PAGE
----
Jean: The New Edge
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We’re fairly certain that most of you have visited a town or city once that just took you by storm and really made you want to live there, if not forever, at least for a couple years. This is exactly what happened to Jean and her family not too long ago. Shortly after arriving in their new hometown of Sydney, Jean took up blogging at The New Edge and has been posting at least every other day ever since.
Please tell us a little bit about yourself. Who you are, where you come from, when you moved to Sydney, etc.
I come from Malaysia. We visited the country on a holiday in 2009 and fell in love. When my husband was offered a posting here, we leapt at the opportunity. We moved in 2010 and have been here for a little over a year.
When and why did you decide to start blogging about your experiences?
I started it shortly after we arrived. I love to write and take photos, I always wanted to learn how to administer a blog and I wanted the family to keep up with our comings and goings. I also wanted to log my experiences and observations while they were still fresh and alien to me so I could look back and be entertained one day.
Do you have any favorite blog entries of yours?
We saw a massive fight in one of our first visits to a park with the kids. I entered one of the shots in a photography competition in my shire and it was shortlisted.
I also like this one because it was much by accident. I saw the new buds of spring and thought how nice it would be to show pictures of the same trees going through summer, autumn and winter. When I dug around, I did have some!
Tell us about the ways your new life in Sydney differs from that back home. Did you have trouble getting used to the new circumstances? Did you experience culture shock?
Not really… there are plenty of similarities. Malaysia is multicultural, we use the metric system, speak English, say Zed and not Zee for the letter Z, and we eat (well, some of us) Vegemite – Marmite.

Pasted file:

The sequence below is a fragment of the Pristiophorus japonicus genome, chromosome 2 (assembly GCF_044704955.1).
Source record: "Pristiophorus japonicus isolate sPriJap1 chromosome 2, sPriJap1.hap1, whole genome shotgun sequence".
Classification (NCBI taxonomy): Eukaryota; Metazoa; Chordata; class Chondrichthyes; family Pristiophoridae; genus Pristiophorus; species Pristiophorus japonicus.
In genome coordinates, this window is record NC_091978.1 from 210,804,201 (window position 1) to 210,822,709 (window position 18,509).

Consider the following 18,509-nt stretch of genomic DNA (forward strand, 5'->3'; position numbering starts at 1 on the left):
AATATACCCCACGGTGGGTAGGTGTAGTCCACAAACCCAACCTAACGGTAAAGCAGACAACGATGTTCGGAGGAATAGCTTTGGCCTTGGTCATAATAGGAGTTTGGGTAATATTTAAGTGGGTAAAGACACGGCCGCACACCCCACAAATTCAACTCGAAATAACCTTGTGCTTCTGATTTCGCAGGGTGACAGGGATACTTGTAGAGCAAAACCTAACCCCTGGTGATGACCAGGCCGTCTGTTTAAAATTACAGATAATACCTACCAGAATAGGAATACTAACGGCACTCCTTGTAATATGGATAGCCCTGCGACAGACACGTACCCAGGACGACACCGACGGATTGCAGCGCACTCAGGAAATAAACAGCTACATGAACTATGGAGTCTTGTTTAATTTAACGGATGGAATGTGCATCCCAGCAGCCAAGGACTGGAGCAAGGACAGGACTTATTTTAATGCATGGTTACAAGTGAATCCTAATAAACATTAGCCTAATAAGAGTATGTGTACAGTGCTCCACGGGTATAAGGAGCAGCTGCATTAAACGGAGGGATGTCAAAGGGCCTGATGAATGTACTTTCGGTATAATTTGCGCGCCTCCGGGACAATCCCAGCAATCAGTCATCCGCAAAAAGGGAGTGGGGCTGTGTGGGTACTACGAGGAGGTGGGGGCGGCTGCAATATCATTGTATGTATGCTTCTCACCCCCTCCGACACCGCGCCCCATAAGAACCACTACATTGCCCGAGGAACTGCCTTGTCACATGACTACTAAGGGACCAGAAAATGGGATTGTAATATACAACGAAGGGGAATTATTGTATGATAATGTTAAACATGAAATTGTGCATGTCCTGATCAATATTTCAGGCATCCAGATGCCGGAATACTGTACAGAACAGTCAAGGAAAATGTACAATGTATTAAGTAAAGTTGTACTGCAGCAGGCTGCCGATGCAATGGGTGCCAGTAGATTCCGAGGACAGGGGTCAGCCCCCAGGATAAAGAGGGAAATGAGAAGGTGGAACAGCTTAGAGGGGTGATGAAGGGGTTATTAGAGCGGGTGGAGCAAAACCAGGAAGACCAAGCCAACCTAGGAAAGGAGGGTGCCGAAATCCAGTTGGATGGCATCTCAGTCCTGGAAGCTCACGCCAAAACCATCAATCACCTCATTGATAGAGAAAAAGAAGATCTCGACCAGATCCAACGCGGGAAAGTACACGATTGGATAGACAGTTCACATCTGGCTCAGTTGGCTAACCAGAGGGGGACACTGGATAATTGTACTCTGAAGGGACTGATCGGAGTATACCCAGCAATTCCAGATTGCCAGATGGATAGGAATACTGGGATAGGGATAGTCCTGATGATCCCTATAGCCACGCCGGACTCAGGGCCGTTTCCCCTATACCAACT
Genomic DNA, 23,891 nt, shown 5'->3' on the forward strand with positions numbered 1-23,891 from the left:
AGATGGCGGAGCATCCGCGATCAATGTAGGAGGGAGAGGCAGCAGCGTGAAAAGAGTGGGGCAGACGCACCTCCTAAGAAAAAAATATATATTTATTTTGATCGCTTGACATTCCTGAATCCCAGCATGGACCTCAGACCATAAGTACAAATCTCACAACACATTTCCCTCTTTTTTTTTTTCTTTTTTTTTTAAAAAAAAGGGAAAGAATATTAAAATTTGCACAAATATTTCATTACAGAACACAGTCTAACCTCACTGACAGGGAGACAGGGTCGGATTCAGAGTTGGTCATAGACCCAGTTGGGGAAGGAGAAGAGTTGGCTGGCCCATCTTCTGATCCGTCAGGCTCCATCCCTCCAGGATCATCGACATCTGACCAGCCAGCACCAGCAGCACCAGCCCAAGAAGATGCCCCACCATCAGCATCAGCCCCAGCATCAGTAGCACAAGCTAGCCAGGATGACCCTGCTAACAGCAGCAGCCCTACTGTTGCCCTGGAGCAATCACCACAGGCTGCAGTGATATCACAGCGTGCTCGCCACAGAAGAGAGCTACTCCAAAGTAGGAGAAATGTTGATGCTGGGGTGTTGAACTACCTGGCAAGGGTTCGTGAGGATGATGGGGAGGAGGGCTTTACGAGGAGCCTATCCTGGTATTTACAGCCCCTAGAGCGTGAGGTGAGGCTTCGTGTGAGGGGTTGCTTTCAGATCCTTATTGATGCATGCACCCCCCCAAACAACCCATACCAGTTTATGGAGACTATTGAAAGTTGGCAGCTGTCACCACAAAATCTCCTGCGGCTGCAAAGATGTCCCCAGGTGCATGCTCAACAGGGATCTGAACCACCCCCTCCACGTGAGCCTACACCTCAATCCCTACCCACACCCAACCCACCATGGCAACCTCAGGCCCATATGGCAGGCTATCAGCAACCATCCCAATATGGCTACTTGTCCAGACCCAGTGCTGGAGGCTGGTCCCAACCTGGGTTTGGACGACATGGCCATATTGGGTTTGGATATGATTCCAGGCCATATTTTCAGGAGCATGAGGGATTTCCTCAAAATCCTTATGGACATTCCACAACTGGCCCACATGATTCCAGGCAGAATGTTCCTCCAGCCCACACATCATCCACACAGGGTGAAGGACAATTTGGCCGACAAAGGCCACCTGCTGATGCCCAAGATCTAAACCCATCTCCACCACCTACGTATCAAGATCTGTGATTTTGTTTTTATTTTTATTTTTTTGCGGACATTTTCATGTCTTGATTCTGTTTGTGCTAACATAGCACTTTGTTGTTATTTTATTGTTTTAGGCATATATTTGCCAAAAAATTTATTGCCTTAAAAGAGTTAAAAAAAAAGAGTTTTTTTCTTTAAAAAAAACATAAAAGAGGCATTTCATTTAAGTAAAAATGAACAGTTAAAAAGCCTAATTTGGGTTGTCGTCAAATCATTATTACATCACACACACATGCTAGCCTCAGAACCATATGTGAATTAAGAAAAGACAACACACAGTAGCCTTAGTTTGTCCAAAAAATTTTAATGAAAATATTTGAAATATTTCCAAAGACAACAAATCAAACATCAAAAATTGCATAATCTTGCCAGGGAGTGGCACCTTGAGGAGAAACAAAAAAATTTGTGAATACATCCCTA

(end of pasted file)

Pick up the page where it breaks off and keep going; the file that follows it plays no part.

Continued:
One thing that shocked me as a mother of young kids is the explicitness of scenes on TV and radio ads. Sex, erm, aids are advertised on the radio in the middle of the day! I encapsulated some of my experience here.
We still haven’t gotten used to shops opening at 10 am and closing at 5pm. Back home, you can shop from 10 am till 10pm every day and eateries are often open till midnight!
When we first arrived, we were taken back when cars stopped for us to cross the road. The order of the world was turned upside down for us. More on that below.
Do you think you were fully prepared for what awaited you in Sydney? If you could, would you change some decisions/preparations you made?
I was fairly prepared as I did a lot of research online. My online research didn’t prepare me for how small some of the units and houses were though. Those wide angle camera lenses sure make them look a lot bigger! The main problem with a small house/unit is that our belongings wouldn’t have fit. I know of some people who hire storage in addition to renting a place for that reason.
Every expat knows that expat life comes with some hilarious anecdotes and funny experiences. Care to share one with us?
About two months after our arrival, my husband and I visited the Wahroonga suburb. There is a zebra crossing in between two rows of shops. I stood by the shops’ sidewalk but apparently too close to the zebra crossing because cars stopped! I waved the first car on, but he waved me to go first. I ended up crossing the road although I didn’t want to because I didn’t want to delay the cars any longer and I was so mortified.
I blogged about it here.
Which three tips would you like to give future expats before they embark on their new life in Sydney?
- Housing is one of the biggest challenges especially if you are on a budget – do research prices and characteristics of suburbs as they vary quite a bit. Prepare supportive documentation to show some good payment history and proof of finances.
- Read a book – there are many books on Australia; one I’d recommend is “Culture shock Australia” by Ilsa Sharp. The author is a British born writer married to a Singapore-Tamil (they are both now citizens of Australia). It’s a particularly good book for Asians as her insight is personal. For more of entertainment purposes, read Bill Bryson’s Down Under.
- Prepare to love the outdoors.
How is the expat community in Sydney? Did you have a hard time finding like-minded people or fellow expats?
It’s probably one of the most vibrant places in the world for expats. That’s wonderful because the other expats have been in your shoes and are more than willing to lend a hand or give a piece of advice – no matter which part of the world you come from.
How would you summarize your expat life in Sydney in a single, catchy sentence?
Lucky to be in the lucky country!